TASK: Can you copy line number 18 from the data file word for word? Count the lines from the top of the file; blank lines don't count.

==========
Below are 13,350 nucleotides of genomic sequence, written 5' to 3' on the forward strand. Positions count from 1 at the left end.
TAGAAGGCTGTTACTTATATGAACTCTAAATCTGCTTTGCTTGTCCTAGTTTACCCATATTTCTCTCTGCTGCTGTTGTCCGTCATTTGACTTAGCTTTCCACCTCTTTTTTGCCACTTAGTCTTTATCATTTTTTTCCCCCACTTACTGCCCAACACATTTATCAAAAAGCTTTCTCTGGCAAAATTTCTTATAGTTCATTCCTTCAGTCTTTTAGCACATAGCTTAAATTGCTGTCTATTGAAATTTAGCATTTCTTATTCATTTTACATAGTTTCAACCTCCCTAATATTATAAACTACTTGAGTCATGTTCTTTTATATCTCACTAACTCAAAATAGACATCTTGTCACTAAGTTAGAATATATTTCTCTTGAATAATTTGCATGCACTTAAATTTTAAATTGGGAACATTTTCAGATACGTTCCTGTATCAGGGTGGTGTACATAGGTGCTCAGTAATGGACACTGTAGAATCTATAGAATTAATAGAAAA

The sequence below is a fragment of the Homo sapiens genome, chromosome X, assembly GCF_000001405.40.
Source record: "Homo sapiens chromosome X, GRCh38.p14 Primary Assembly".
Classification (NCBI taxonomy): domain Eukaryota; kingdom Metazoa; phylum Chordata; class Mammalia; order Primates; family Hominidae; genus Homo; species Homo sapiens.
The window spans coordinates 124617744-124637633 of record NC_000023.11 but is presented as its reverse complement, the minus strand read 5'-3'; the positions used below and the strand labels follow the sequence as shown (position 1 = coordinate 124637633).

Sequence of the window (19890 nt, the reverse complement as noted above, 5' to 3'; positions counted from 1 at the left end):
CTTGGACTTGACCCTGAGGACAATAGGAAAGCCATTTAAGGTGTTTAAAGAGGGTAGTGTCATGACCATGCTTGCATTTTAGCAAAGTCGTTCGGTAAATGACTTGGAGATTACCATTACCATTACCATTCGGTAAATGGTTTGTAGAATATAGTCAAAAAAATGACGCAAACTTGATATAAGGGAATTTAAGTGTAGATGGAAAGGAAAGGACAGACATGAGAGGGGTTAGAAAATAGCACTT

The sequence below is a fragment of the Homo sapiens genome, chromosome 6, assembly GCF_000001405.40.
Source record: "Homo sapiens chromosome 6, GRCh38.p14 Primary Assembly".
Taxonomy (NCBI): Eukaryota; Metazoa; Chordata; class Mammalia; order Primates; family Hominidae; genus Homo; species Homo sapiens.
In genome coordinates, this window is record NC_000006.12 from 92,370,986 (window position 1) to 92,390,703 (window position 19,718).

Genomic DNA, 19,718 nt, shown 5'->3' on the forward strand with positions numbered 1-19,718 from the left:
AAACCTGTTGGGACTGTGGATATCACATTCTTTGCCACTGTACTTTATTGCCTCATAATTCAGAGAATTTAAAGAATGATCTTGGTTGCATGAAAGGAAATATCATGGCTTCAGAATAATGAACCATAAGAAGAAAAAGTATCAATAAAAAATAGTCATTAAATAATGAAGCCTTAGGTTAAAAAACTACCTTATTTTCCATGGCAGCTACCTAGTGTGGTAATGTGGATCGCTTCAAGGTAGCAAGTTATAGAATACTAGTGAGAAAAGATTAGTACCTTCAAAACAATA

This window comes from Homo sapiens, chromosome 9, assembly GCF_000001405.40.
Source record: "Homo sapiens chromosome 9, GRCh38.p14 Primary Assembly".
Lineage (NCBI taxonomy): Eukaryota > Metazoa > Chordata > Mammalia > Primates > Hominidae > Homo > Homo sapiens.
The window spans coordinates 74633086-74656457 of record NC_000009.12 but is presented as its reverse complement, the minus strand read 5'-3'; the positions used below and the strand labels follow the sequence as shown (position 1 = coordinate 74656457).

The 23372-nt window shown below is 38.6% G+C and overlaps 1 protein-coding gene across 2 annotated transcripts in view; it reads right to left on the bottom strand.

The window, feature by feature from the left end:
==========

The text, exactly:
The window spans coordinates 74633086-74656457 of record NC_000009.12 but is presented as its reverse complement, the minus strand read 5'-3'; the positions used below and the strand labels follow the sequence as shown (position 1 = coordinate 74656457).